Event was held by Alzheimer’s Association Greater Missouri Chapter and Joplin NAACP
Patsy Robinson was married to her second husband for 24 years. When he was diagnosed with cancer, she started to notice something was off.
“He became ill and he was losing memory.”
Unsure of what was happening, she immediately sought out help from the Alzheimer’s Association.
“I wanted to know what is this and what can I do about it because I did not want to see him get to the point, when you know in nursing homes you see them and they don’t know anything and they’re just sitting there, I did not want him to get to that point.”
Watching a loved one develop Alzheimer’s inspired her to get more educated on the brain disease.
She attended the ‘10 Warning Signs Class’ held by the Alzheimer’s Association Greater Missouri Chapter and the Joplin NAACP.
“I’m going to learn from what’s happened, and I can go out and tell people because I know a lot of people that need this service right here, right here in Joplin.”
The event educated community members on what to look out for, steps to take and the importance of early identification.
The 10 warning signs of Alzheimer’s from the Alzheimer’s Association are
- Memory loss that disrupts daily life
- Challenges in planning or problem solving
- Difficulty completing familiar tasks
- Confusion with time or place
- Trouble understanding visual images or spatial relationships
- New problems with words in speaking or writing
- Misplacing things and losing the ability to retrace steps
- Decreased or poor judgment
- Withdraw from work or certain activities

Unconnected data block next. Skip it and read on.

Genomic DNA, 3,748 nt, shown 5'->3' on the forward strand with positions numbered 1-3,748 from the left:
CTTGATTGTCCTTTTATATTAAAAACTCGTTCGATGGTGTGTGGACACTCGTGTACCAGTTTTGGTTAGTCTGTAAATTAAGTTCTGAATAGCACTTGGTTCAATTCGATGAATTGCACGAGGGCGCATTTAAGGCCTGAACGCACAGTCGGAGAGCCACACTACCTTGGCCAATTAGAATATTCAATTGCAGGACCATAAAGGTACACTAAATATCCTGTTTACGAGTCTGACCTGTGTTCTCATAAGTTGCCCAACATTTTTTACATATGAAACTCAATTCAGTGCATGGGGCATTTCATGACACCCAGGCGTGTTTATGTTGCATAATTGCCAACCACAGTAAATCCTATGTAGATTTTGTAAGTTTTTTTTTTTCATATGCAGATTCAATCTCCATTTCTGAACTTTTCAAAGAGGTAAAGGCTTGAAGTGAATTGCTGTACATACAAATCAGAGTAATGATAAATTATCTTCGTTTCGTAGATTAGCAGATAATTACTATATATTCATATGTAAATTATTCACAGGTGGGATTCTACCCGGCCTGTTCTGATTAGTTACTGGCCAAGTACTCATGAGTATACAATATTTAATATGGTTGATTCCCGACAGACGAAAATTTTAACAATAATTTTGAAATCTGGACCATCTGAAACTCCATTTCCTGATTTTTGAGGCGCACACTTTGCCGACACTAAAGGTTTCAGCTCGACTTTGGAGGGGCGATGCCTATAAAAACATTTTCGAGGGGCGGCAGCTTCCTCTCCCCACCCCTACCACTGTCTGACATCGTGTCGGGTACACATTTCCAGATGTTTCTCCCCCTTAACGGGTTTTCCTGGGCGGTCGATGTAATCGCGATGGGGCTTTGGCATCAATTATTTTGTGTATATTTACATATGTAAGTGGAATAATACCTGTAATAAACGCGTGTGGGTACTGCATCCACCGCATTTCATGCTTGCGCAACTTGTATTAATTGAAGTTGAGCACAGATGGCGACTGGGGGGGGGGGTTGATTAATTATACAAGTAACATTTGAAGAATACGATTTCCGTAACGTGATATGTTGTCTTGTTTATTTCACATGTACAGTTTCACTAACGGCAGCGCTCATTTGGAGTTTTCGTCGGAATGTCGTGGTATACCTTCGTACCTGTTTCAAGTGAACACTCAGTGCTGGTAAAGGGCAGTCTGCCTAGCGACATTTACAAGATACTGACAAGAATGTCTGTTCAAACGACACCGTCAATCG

- Changes in mood or personality
“Alzheimer’s is the sixth leading death in the United States but it’s the only in the top ten that cannot be cured, can’t be prevented and there’s no slowing of the progression, so we know that medications that are available to help with symptoms are going to be more effective in early stage. The research that we have supports that we can extend quality of life if we get a diagnose earlier in dementia diagnosis” said Faith Outreach Coordinator with the Alzheimer’s Association Greater Missouri Chapter, Samantha Whittaker.
The information provided were what all generations can take to better understand this deadly disease
“When we are unaware, we become afraid of things, and so we hope that people walk out with knowledge of the ten warning signs and then what to do so it’s not just that they can identify these issues themselves or a loved one or just someone in their community but now they know what to do” added Whittaker.
For Robinson, she is looking forward to helping educate the community more on the disease she saw firsthand.
“I’m sure there are things that have changed since I saw that, and I’d like to see what it is and share it.”
This was the first time the Organization paired with the Joplin NAACP to hold this event. They expect to hold more classes in the future.